July 2017

Recent versions of SAGA GIS no longer support importing files in the .las format. However, a .las file can be converted using PDAL’s writers.text module into a text file format, which in turn can be imported in SAGA. For this example, we will begin with a .las file projected in a state plane CRS that is the output of my post Reprojecting LIDAR .las files to Latitude/Longitude to State Plane Example.

  1. Open a new text file named las2xyz.json in the same directory as your .las file and paste the following into it:
    {
      "pipeline": [
        {
          "type": "readers.las",
          "filename": "20131013_usgs_olympic_wa_10TDT310990.las"
        },
        {
          "type": "writers.text",
          "order": "X,Y,Z",
          "keep_unspecified": "false",
          "quote_header": "false",
          "delimiter": ",",
          "filename": "20131013_usgs_olympic_wa_10TDT310990.txt"
        }
      ]
    }
  2. Now run the pipeline. This may take a while. Once it completes, you should now see the converted .txt file in the working directory.
    pdal pipeline las2xyz.json
    ls -hs -1 
    total 1.1G
    227M 20131013_usgs_olympic_wa_10TDT310990.las
    148M 20131013_usgs_olympic_wa_10TDT310990.laz
    745M 20131013_usgs_olympic_wa_10TDT310990.txt
    4.0K las2xyz.json
    4.0K lat_lng_WA_S_FIPS_ft_reprojection.pipeline.json
    
  3. Let’s perform a quick sanity check on this new file:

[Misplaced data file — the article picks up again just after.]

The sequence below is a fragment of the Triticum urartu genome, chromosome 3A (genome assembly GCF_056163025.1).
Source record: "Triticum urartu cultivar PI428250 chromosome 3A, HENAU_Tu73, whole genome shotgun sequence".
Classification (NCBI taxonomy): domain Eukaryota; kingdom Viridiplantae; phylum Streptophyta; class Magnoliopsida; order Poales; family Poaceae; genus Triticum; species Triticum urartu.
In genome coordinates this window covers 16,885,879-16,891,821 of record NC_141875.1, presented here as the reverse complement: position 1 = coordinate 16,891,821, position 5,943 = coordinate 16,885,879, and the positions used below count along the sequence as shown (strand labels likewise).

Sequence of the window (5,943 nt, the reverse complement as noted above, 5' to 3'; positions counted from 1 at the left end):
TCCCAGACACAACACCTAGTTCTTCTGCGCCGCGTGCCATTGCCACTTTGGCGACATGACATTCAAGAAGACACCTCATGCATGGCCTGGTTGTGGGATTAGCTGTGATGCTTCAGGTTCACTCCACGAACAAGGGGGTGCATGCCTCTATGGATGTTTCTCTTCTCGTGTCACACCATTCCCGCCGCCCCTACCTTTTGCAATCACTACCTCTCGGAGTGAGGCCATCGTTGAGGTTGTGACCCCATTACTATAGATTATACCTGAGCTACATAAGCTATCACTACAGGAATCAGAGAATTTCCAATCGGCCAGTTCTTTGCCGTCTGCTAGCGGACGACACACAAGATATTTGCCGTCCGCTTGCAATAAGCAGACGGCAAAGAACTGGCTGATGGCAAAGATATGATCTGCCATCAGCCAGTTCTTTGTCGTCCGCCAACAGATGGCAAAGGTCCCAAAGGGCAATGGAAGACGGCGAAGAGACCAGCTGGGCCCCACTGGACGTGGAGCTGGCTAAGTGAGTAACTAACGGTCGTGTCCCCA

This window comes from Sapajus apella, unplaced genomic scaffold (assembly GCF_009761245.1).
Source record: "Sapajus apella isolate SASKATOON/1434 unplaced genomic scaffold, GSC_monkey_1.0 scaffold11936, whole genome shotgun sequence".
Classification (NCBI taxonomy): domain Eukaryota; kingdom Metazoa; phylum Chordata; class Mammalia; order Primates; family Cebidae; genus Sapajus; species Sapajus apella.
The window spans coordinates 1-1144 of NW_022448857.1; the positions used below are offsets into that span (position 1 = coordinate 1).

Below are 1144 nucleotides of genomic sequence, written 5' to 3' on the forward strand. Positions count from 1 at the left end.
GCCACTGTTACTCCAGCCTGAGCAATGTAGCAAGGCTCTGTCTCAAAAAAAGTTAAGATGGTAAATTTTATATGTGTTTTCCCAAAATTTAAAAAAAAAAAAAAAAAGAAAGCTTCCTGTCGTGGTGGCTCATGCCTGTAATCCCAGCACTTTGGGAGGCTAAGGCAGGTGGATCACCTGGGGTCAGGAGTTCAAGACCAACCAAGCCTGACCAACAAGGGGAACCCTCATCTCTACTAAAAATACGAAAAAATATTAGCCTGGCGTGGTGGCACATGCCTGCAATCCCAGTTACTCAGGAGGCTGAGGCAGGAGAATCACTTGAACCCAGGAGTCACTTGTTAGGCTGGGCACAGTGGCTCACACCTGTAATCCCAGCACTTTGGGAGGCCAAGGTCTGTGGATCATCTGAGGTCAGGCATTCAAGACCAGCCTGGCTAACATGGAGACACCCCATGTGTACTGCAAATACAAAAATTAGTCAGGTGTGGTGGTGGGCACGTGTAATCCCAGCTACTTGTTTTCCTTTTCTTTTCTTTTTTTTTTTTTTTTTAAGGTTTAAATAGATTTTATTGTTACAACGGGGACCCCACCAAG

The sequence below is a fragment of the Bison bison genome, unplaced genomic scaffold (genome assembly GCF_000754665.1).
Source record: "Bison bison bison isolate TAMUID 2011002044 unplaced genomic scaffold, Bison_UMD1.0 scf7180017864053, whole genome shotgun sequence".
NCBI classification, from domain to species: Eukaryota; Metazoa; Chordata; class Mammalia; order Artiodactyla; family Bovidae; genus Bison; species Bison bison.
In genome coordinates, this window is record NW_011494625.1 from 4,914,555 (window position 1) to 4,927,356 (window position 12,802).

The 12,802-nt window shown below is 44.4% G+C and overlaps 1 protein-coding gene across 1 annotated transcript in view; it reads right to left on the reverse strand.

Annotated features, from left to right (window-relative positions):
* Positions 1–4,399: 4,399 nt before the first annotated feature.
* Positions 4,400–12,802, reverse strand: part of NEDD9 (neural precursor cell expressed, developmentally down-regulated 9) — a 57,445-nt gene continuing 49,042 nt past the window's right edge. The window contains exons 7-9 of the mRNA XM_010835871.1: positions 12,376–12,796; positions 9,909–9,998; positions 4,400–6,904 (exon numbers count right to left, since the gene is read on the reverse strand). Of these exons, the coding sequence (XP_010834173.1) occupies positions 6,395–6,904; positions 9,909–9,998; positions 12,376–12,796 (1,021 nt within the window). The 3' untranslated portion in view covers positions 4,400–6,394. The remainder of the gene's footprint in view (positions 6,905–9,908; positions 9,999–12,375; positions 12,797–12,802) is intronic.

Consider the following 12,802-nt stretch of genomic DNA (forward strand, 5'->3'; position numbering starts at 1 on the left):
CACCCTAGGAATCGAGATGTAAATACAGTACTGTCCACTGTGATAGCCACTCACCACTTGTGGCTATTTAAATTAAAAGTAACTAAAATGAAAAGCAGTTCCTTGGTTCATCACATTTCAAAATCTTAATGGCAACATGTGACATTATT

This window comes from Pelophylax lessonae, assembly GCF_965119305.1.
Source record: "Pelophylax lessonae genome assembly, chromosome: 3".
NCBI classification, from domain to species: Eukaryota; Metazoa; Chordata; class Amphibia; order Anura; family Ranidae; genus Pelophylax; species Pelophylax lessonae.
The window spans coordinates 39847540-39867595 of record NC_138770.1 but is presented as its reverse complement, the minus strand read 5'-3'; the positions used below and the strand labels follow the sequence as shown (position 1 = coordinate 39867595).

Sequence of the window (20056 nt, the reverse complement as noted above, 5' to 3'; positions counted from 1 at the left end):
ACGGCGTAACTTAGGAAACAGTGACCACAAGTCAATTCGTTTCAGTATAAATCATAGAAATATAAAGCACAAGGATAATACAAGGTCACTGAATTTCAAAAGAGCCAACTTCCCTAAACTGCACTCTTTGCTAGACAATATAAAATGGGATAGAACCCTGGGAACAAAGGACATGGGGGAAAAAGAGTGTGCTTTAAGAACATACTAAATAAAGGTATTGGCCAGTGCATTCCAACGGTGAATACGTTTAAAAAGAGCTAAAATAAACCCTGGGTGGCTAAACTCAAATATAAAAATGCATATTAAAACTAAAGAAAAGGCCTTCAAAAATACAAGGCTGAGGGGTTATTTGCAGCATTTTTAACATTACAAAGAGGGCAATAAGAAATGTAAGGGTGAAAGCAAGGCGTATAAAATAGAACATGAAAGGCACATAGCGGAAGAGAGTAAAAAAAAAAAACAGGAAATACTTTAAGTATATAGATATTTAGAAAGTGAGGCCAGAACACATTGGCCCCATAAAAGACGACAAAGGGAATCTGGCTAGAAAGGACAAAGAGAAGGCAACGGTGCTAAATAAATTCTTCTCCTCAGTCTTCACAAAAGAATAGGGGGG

less 20131013_usgs_olympic_wa_10TDT310990.txt
    X,Y,Z
    803169.892,932562.842,2093.730
    803170.060,932566.158,2093.070
    803178.839,932573.593,2054.360
    803170.851,932564.554,2093.700
    803225.508,932562.372,2043.070
    803232.723,932560.928,2040.090
    803232.361,932562.222,2041.790
    803232.443,932564.117,2041.470
    803234.863,932568.358,2030.210
    803235.004,932568.206,2034.440
    803236.294,932567.895,2028.310
    
    
  4. Open SAGA GIS. From the Geoprocessing menu, select File -> Tables -> Import -> Import Text Table with Numbers only
    Import Text Table from SAGA GIS Geooprocessing menu
  5. Select the .txt point cloud file that was created by PDAL, with the appropriate options as shown in the screenshot. Click Okay. Since the example text file used is nearly 1.0 GB in size, importing may take some time.
    SAGA GIS - Import text table with numbers only
  6. Once the text file has been imported as a table into SAGA, select Geoprocessing -> Shapes -> Point Clouds -> Conversion -> Point Cloud from Table.
    SAGA GIS - Point Cloud from Table Menu